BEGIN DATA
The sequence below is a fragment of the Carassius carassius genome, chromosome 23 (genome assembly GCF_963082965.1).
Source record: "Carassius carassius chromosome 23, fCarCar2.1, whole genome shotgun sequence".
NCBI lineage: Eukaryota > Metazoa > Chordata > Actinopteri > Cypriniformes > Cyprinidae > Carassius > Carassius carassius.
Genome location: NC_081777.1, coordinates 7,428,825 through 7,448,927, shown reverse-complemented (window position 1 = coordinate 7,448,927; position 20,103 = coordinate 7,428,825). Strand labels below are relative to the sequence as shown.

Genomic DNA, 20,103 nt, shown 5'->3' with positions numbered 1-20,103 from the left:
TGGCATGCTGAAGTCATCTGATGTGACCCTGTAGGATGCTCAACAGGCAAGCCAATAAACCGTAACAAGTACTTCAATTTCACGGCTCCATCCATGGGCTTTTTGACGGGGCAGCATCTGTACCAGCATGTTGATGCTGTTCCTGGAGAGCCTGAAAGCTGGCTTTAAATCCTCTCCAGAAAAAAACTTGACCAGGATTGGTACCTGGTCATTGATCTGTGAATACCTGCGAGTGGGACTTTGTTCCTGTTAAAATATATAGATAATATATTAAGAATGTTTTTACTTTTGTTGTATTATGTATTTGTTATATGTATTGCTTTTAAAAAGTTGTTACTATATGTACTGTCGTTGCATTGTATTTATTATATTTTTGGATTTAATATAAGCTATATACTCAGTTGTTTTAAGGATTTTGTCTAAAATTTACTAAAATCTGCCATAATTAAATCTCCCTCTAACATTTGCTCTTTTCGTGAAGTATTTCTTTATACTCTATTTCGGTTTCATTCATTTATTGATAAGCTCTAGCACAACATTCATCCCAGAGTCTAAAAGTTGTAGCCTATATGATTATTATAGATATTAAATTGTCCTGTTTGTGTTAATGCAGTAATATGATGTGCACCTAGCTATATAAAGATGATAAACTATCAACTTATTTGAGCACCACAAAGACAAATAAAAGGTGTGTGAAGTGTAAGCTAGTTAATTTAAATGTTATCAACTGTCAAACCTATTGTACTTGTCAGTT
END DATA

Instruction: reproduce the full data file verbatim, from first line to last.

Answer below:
The sequence below is a fragment of the Carassius carassius genome, chromosome 23 (genome assembly GCF_963082965.1).
Source record: "Carassius carassius chromosome 23, fCarCar2.1, whole genome shotgun sequence".
NCBI lineage: Eukaryota > Metazoa > Chordata > Actinopteri > Cypriniformes > Cyprinidae > Carassius > Carassius carassius.
Genome location: NC_081777.1, coordinates 7,428,825 through 7,448,927, shown reverse-complemented (window position 1 = coordinate 7,448,927; position 20,103 = coordinate 7,428,825). Strand labels below are relative to the sequence as shown.

Genomic DNA, 20,103 nt, shown 5'->3' with positions numbered 1-20,103 from the left:
TGGCATGCTGAAGTCATCTGATGTGACCCTGTAGGATGCTCAACAGGCAAGCCAATAAACCGTAACAAGTACTTCAATTTCACGGCTCCATCCATGGGCTTTTTGACGGGGCAGCATCTGTACCAGCATGTTGATGCTGTTCCTGGAGAGCCTGAAAGCTGGCTTTAAATCCTCTCCAGAAAAAAACTTGACCAGGATTGGTACCTGGTCATTGATCTGTGAATACCTGCGAGTGGGACTTTGTTCCTGTTAAAATATATAGATAATATATTAAGAATGTTTTTACTTTTGTTGTATTATGTATTTGTTATATGTATTGCTTTTAAAAAGTTGTTACTATATGTACTGTCGTTGCATTGTATTTATTATATTTTTGGATTTAATATAAGCTATATACTCAGTTGTTTTAAGGATTTTGTCTAAAATTTACTAAAATCTGCCATAATTAAATCTCCCTCTAACATTTGCTCTTTTCGTGAAGTATTTCTTTATACTCTATTTCGGTTTCATTCATTTATTGATAAGCTCTAGCACAACATTCATCCCAGAGTCTAAAAGTTGTAGCCTATATGATTATTATAGATATTAAATTGTCCTGTTTGTGTTAATGCAGTAATATGATGTGCACCTAGCTATATAAAGATGATAAACTATCAACTTATTTGAGCACCACAAAGACAAATAAAAGGTGTGTGAAGTGTAAGCTAGTTAATTTAAATGTTATCAACTGTCAAACCTATTGTACTTGTCAGTT